When we arrive at the Snow Lodge we see Matthew The Funkygeyserman standing there, talking on his cell phone. He looks like our greeting committee but of course he had no idea I was in the Park. After hugs he explains that he is talking to his fiancee, Julia, and is on his way to dinner.
Doug and I go into the bar and get a table. Matthew stops by a few minutes later and we have a funny chat and a quick catch up. The Bar has a new menu of fancy appetizers and we are a bit concerned at what seem to be New York prices. We order the baked brie and the roast beef on toast. But when we see the huge portions we realize that the price is right after all. Either of these items could serve as a whole meal.
We tell Matthew about our mision this evening. Doug wants to photograph a waterfall - Moose Falls - after sunset, using a long exposure. He wants to capture the water, the trees and the star-filled sky. Such a thing seems a downright impossiblity to me so I agree to go along to see how it's done.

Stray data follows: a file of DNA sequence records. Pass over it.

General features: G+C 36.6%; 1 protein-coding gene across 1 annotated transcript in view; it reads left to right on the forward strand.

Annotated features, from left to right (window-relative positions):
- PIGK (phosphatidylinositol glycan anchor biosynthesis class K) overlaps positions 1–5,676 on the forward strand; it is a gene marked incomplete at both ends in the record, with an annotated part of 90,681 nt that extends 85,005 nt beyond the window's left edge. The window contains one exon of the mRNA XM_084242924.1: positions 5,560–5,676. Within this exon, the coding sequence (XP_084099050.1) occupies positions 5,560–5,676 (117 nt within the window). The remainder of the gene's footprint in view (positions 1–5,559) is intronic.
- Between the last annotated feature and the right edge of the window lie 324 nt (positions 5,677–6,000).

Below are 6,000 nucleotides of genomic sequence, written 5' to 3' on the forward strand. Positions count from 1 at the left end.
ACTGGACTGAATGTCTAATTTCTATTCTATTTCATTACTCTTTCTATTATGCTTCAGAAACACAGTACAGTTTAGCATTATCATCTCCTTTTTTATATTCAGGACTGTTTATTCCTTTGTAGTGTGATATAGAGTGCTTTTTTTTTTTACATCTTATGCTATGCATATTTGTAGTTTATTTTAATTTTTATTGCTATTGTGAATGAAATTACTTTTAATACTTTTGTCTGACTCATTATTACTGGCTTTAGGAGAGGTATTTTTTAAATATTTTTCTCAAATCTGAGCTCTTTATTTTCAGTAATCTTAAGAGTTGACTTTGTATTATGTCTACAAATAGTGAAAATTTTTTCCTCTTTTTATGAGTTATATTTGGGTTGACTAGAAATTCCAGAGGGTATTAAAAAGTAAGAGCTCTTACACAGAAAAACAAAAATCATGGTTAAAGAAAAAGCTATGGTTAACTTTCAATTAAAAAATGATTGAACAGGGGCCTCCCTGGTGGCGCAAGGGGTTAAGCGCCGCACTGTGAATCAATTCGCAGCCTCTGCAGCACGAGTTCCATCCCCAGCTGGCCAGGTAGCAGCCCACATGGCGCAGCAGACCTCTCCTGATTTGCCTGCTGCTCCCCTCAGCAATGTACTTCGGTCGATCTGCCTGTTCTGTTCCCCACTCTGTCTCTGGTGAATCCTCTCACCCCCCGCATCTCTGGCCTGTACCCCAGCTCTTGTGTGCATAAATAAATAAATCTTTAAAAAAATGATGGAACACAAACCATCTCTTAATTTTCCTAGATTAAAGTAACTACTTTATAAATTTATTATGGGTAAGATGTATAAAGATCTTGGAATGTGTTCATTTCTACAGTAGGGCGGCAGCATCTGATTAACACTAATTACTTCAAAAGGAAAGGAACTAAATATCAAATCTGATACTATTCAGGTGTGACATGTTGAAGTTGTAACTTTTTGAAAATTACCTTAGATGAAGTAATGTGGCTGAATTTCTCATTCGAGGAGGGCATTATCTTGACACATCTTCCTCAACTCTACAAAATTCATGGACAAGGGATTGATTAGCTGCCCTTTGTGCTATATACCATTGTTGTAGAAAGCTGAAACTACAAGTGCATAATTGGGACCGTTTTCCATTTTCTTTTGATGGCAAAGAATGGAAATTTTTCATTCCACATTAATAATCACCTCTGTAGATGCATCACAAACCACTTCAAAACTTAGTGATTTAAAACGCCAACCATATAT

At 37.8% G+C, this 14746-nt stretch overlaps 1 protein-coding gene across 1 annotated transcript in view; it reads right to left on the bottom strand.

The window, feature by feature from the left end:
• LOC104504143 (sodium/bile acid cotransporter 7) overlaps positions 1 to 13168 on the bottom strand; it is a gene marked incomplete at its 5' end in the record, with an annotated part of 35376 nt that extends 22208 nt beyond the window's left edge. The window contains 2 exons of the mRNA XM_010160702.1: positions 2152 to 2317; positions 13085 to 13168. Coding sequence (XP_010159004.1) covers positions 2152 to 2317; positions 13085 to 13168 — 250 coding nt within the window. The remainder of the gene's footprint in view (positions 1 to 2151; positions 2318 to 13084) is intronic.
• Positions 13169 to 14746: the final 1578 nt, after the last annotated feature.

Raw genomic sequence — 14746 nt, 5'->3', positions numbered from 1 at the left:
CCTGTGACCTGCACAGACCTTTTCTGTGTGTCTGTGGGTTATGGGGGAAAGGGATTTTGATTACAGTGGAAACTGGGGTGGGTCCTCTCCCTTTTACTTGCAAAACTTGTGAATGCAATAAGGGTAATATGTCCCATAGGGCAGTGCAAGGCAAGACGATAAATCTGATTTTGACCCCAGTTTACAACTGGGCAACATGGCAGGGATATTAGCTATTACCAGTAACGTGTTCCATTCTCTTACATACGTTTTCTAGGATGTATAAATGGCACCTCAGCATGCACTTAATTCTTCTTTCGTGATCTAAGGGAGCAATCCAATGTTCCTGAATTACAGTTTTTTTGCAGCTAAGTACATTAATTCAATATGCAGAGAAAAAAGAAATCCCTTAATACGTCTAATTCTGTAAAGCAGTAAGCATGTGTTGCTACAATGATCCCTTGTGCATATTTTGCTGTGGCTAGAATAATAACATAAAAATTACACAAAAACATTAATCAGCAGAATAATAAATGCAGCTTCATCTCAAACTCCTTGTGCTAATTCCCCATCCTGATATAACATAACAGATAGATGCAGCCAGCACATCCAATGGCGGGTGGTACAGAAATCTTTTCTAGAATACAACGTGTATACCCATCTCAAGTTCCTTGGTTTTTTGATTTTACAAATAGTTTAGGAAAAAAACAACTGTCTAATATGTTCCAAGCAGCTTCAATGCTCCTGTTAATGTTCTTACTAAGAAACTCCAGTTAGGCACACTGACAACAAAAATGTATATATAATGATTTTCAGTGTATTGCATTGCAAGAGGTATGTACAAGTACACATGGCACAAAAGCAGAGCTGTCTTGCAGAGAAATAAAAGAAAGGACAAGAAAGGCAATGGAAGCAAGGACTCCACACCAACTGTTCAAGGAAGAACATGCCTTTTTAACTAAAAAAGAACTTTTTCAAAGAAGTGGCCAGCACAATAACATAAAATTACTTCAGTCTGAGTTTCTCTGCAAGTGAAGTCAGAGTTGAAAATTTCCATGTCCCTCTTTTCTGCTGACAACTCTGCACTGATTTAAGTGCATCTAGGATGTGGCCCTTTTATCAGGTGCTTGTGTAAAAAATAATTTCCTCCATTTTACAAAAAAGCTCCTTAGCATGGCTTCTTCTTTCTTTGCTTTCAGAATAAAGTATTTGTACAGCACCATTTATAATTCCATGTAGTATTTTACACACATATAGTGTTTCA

We head south around 6:30 just as prime animal-watching light is beginning. We find a bit more snow up on Craig Pass but not as much as I thought we might find. The Lewis River looks extremely beautiful and I tell Doug I wish this area were closer. I would like to get to know it better. We have a loopy conversation about whether or not wild animals have a natural fear of man; if so, where did they get it and if not, is that good or bad?